Scammers recruit unsuspecting job seekers with fake employment ads. After responding to the ad, the victims are often instructed to accept payments from clients, keep a portion as their salary, and transfer the remainder to an account established by the company. The scammers are often organized crime groups, and the money involved has actually been stolen by phishing and identity theft. The victims are called “mules” because they unwittingly transfer illegal funds. Involvement in work-at-home scams like these could leave you in serious legal trouble.
- Check Processor: The “business”, located outside of the United States, needs someone to process checks from their United States customers. The job applicant is to deposit the checks into their account and wire 90% to the “employer” keeping the remaining 10%. The wires may go to various foreign countries. The check turns out to be counterfeit and the “employee” is responsible to their bank for the entire amount. Ask yourself: Why does an international business need me to process checks?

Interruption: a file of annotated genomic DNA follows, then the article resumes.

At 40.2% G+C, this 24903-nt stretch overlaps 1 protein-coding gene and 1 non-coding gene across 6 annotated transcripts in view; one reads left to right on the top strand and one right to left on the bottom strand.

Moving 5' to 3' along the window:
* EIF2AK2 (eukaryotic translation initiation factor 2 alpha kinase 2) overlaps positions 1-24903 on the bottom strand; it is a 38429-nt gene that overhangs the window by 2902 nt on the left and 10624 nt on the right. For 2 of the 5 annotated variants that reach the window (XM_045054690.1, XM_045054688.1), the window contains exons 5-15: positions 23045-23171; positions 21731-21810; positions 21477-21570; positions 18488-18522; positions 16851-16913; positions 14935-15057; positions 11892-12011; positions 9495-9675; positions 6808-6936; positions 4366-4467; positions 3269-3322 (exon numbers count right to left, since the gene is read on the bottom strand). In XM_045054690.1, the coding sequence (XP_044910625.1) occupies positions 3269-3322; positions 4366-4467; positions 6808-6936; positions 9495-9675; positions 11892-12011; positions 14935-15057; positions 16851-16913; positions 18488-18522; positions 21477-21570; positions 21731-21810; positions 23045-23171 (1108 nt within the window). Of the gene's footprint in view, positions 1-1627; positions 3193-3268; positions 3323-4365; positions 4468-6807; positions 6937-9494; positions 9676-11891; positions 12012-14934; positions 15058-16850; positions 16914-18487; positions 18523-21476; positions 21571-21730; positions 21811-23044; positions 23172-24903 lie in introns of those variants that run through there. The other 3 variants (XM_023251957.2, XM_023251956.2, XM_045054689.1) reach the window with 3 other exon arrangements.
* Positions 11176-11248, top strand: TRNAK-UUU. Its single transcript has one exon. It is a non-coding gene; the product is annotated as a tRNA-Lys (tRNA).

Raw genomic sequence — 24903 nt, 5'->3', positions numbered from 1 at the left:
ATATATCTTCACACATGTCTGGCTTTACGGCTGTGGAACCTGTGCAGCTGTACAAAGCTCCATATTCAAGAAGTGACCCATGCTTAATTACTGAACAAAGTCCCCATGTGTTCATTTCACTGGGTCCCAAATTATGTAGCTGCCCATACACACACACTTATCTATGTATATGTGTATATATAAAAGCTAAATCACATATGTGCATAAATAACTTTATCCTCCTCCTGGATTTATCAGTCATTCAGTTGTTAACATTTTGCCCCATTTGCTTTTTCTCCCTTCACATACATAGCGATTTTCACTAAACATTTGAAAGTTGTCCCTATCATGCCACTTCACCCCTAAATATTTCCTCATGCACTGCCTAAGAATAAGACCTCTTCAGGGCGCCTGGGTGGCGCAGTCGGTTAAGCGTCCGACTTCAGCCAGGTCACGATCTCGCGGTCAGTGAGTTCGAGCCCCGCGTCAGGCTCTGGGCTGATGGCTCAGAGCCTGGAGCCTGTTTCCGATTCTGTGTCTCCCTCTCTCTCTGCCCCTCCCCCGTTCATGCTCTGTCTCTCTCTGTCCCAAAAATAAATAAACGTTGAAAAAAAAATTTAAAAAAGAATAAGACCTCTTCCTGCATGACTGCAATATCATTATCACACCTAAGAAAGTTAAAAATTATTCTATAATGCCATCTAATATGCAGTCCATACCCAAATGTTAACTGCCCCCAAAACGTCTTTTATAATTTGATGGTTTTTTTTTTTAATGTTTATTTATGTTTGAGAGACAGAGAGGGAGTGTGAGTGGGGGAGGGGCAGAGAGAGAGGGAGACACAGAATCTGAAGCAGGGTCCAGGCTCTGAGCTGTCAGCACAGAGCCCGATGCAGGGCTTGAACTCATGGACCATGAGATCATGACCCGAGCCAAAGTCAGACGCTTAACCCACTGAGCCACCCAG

- Shipper: The “business” needs goods available in the United States. The applicant is asked to ship them to an address overseas at their own expense. The shipping fee will be reimbursed (with a counterfeit check). The items to be shipped are usually stolen or purchased with a stolen credit card.
Protect Yourself – Learn how to recognize work-at-home scams. Their employment ads offer bold statements like “Earn thousands of dollars a month from your home!” Research the company. Use caution when dealing with employers you are not familiar with. A legitimate work-at-home employer should describe—in writing—what’s involved in their work.